Incidentally, the most common of these (sometimes rather cryptic!) labels (Value 1, Value 2, etc) are explained within the Operation Manual PDF, should you need a reference.

The 10% to Downbeat 4_4 preset (at the top), with the MIDI before (middle) and after (at the bottom) the preset has been applied.The 10% to Downbeat 4_4 preset (at the top), with the MIDI before (middle) and after (at the bottom) the preset has been applied.

Beat Accenting

Our final preset example demonstrates something a little more sophisticated: the ‘note accenting’ preset, called +10% to Downbeat 4_4. As in the previous examples, the Target Filter is looking for MIDI notes and, for the notes selected, Value 2 (note velocity) is transformed by multiplying it by 1.1. However, it’s the additional Target Filter criteria that make this interesting. These all consider the position of the note within the bar, and each defines a position range around the main four beats of the bar (this is done using PPQ values; Pulses Per Quarter note, which is MIDI’s unit of timing).

Notice that the Bool term used for these Position filters is ‘Or’. This means that, to be selected for editing, the MIDI item must both be a note ‘And’ (the Bool term used in the first criteria) an event which sits within the first Position timing range, ‘Or’ in the second position timing range, ‘Or’ the third... and so on. Notice also that the last Position criteria is there to catch notes at the very end of the bar; that is, notes played ‘early’ at the start of the next bar.

The screenshot shows what this preset does to the MIDI velocity data for a simple MIDI clip created using the Arpache SX MIDI plug‑in. In the original pattern, every note has the same velocity but, after the preset has been applied (actually, I applied it five times to make the changes more obvious), notes falling on or very close to the beats are emphasised, giving the performance a stronger rhythmic character. You could easily apply this preset to any MIDI clip (for example, MIDI drums), and similar presets are available that emphasise different beat combinations. You can drag within the position displays if you want to adjust the range specified in these criteria. If you like this one, then do check out the Crescendo In Cycle range preset — that’s also brilliant.

Want to create some semi‑random changes to your MIDI parts? The Event Counter parameter provides one possibility when added to a suitable preset.Want to create some semi‑random changes to your MIDI parts? The Event Counter parameter provides one possibility when added to a suitable preset.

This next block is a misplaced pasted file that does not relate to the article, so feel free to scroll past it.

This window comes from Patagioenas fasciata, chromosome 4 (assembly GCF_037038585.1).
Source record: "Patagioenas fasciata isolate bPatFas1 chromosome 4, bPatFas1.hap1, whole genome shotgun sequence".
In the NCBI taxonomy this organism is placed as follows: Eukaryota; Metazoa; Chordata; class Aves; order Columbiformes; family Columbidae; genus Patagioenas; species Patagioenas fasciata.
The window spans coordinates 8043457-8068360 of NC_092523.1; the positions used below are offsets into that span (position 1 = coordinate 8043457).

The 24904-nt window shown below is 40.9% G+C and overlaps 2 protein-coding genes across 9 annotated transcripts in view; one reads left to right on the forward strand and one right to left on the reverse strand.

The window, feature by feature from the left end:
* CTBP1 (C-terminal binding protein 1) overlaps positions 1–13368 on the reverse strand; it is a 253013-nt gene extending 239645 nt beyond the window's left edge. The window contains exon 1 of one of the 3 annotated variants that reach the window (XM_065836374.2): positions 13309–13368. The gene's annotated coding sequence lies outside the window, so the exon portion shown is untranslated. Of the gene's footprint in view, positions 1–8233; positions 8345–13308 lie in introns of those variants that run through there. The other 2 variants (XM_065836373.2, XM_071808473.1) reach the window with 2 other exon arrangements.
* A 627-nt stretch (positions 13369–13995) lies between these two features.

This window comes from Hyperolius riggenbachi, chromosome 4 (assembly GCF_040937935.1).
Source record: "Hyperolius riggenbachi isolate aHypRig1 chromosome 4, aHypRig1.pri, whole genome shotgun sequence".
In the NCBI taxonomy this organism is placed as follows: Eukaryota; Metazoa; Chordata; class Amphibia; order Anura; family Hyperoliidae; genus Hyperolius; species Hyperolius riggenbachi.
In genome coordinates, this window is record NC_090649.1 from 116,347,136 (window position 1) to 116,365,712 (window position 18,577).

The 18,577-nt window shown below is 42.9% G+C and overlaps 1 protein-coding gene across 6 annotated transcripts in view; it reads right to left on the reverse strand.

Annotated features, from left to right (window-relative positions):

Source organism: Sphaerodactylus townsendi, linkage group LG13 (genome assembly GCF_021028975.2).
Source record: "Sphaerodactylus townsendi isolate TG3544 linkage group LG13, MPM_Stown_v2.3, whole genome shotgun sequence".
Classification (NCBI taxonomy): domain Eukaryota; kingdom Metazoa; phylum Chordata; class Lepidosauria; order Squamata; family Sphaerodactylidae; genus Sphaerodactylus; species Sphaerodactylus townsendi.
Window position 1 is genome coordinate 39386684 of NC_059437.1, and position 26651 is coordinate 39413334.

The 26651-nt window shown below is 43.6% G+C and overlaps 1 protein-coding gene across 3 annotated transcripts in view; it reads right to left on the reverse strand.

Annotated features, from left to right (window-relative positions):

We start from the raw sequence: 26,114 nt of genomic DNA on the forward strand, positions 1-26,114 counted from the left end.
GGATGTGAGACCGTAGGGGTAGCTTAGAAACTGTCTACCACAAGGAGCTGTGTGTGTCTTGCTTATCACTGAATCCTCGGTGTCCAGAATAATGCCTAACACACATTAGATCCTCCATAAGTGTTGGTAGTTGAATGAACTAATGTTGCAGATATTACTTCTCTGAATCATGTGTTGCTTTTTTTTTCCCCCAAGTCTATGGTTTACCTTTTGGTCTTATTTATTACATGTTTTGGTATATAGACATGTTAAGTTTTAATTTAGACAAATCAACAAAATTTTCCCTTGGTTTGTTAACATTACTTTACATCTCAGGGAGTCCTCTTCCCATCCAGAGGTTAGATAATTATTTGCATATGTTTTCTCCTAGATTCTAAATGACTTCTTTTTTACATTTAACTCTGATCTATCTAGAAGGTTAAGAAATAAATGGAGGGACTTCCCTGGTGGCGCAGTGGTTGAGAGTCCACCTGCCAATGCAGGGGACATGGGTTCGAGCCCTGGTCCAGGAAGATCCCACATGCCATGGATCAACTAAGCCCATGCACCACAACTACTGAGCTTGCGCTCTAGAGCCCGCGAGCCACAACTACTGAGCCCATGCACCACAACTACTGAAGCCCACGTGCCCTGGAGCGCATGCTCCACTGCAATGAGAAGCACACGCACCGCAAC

For your MIDI Logical Editor homework, I’ll leave you to ponder one final screenshot that shows one of my own DIY presets. As the preset title suggests, for the selected MIDI clip(s), the first Filter Target criteria is looking for MIDI notes. However, in the second criteria, for the Last Event type (the MIDI notes), only Every Other Event will be selected and, in fact, by then using the Event Counter (Parameter 1) set to 7 (Parameter 2), only every seventh note within the sequence ends up selected.

Repeated applications to something like the steady arpeggio pattern shown earlier will break up the regularity of the notes in an almost random fashion, so can create useful variety.

We could then apply a number of different Transformation Actions to process the selected note but, in this case, I’ve simply chosen to Delete them. Having deleted every seventh note in the original MIDI clip, if we apply the preset a second time, the selected (and then deleted) notes fall in different places. Repeated applications to something like the steady arpeggio pattern shown earlier will break up the regularity of the notes in an almost random fashion, so can create useful variety. You can increase this sense of randomness by creating a second preset that uses a different value (Parameter 2) for the Event Counter. If you create key commands for each preset, they’re then easy to execute on the fly — and, if you don’t like the results, just execute Undo until you get back where you started. Of course, if doesn’t just have to be Delete; you could apply Transform Actions to change the pitch, velocity or even the position (which can be an interesting way to add variations to the timing/feel) of the selected notes.

The Power Of Logic

This short introduction won’t make anyone a MIDI Logical Editor ninja overnight, but it does shows how gentle exploration and editing some of the supplied presets can take you towards understanding what’s going on under the hood. Hopefully, it also shows you that the MIDI Logical Editor needn’t seem so intimidating — and reveals some of the potential of this powerful Cubase feature!